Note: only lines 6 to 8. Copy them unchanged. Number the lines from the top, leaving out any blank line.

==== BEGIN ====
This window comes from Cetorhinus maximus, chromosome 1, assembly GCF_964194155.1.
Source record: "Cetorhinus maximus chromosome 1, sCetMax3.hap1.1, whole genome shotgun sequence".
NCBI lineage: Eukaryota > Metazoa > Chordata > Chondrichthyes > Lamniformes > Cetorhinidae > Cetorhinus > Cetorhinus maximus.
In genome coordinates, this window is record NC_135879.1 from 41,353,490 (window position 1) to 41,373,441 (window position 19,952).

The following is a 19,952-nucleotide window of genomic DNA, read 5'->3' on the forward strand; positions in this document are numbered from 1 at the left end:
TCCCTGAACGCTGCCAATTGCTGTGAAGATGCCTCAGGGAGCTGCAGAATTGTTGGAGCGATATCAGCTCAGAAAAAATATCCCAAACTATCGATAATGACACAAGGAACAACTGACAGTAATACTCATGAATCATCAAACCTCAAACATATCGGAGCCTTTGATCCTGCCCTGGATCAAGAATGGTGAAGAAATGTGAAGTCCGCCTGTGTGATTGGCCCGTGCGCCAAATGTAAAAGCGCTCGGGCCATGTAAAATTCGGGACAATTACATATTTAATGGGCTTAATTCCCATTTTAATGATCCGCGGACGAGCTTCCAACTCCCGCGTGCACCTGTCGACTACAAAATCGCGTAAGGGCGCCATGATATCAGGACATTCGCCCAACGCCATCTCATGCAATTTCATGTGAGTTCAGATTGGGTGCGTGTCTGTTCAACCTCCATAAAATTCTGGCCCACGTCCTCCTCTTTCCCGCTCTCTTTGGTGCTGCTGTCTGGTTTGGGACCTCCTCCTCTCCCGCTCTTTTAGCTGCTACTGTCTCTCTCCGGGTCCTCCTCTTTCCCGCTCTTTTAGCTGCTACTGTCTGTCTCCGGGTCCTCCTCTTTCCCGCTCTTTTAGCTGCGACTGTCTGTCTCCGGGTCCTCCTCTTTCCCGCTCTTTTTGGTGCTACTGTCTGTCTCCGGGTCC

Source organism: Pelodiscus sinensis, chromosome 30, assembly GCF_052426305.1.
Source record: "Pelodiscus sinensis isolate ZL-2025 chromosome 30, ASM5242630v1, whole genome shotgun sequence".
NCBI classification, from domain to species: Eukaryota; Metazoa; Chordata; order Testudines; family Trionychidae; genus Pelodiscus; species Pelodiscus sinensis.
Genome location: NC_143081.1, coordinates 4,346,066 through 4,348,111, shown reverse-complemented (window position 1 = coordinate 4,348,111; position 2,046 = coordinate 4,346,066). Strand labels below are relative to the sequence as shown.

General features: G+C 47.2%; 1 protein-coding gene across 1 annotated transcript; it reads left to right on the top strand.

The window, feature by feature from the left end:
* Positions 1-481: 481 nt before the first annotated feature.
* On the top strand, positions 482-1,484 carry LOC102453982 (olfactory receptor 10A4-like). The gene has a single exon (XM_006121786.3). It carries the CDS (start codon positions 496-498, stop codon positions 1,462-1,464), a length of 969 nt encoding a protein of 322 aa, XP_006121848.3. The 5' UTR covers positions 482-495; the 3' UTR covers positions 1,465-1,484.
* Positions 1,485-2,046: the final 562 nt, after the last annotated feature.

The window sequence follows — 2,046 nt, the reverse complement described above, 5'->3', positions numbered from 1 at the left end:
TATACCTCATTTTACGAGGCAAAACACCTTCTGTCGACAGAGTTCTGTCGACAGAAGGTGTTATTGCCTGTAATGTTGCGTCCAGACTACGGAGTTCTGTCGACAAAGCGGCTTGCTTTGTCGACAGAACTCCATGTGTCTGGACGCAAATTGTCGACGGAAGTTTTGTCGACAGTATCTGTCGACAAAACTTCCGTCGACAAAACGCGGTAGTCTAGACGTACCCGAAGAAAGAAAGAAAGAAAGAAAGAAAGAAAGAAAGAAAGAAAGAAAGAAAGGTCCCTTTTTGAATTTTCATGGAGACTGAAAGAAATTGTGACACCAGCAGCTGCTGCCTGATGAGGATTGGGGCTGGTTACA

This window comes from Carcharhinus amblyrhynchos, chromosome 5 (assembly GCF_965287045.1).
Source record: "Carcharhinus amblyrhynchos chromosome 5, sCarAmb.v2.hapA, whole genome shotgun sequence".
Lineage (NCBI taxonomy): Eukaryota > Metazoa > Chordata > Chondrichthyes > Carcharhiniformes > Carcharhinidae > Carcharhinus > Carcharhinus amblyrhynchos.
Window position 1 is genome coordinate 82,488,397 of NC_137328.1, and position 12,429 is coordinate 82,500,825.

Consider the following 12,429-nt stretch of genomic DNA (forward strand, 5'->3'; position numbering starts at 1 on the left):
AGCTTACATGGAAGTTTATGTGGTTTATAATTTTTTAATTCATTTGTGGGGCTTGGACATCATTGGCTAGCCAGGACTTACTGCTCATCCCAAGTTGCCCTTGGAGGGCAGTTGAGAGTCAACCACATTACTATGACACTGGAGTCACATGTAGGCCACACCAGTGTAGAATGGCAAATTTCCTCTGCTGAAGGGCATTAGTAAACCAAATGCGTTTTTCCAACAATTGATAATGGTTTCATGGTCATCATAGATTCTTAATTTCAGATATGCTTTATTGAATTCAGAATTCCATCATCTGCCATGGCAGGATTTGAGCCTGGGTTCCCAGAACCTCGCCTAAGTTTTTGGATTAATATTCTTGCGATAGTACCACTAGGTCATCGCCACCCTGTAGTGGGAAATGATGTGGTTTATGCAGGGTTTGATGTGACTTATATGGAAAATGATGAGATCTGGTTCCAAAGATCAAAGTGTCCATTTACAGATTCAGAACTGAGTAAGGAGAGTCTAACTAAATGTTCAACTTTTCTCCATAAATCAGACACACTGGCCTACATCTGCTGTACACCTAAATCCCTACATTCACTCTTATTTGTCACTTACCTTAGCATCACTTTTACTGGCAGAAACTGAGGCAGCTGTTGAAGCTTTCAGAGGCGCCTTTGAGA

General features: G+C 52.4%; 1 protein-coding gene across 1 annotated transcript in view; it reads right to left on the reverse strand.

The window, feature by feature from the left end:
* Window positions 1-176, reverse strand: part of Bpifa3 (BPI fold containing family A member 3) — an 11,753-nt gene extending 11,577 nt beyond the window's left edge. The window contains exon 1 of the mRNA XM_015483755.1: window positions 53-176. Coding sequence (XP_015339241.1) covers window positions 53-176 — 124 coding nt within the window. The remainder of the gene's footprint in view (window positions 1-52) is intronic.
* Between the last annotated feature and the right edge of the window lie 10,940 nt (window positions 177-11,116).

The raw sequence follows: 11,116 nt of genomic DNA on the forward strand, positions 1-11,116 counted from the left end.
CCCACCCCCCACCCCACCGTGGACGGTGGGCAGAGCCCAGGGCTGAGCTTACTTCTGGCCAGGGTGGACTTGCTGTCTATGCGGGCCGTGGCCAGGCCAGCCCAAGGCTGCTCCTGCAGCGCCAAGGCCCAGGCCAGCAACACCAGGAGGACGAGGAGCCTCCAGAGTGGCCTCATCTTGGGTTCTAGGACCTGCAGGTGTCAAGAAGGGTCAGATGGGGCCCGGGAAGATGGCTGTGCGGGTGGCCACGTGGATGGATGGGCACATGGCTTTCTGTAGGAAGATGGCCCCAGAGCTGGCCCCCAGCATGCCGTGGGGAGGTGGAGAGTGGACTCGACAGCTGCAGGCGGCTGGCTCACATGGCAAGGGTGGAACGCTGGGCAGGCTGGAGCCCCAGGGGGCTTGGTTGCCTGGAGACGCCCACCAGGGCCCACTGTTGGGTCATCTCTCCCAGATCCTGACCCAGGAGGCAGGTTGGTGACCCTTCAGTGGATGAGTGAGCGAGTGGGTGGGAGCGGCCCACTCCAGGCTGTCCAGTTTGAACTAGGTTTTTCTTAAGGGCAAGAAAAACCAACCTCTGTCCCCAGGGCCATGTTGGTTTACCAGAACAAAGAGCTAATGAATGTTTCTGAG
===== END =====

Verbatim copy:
TCCCTGAACGCTGCCAATTGCTGTGAAGATGCCTCAGGGAGCTGCAGAATTGTTGGAGCGATATCAGCTCAGAAAAAATATCCCAAACTATCGATAATGACACAAGGAACAACTGACAGTAATACTCATGAATCATCAAACCTCAAACATATCGGAGCCTTTGATCCTGCCCTGGATCAAGAATGGTGAAGAAATGTGAAGTCCGCCTGTGTGATTGGCCCGTGCGCCAAATGTAAAAGCGCTCGGGCCATGTAAAATTCGGGACAATTACATATTTAATGGGCTTAATTCCCATTTTAATGATCCGCGGACGAGCTTCCAACTCCCGCGTGCACCTGTCGACTACAAAATCGCGTAAGGGCGCCATGATATCAGGACATTCGCCCAACGCCATCTCATGCAATTTCATGTGAGTTCAGATTGGGTGCGTGTCTGTTCAACCTCCATAAAATTCTGGCCCACGTCCTCCTCTTTCCCGCTCTCTTTGGTGCTGCTGTCTGGTTTGGGACCTCCTCCTCTCCCGCTCTTTTAGCTGCTACTGTCTCTCTCCGGGTCCTCCTCTTTCCCGCTCTTTTAGCTGCTACTGTCTGTCTCCGGGTCCTCCTCTTTCCCGCTCTTTTAGCTGCGACTGTCTGTCTCCGGGTCCTCCTCTTTCCCGCTCTTTTTGGTGCTACTGTCTGTCTCCGGGTCC

Source organism: Pelodiscus sinensis, chromosome 30, assembly GCF_052426305.1.
Source record: "Pelodiscus sinensis isolate ZL-2025 chromosome 30, ASM5242630v1, whole genome shotgun sequence".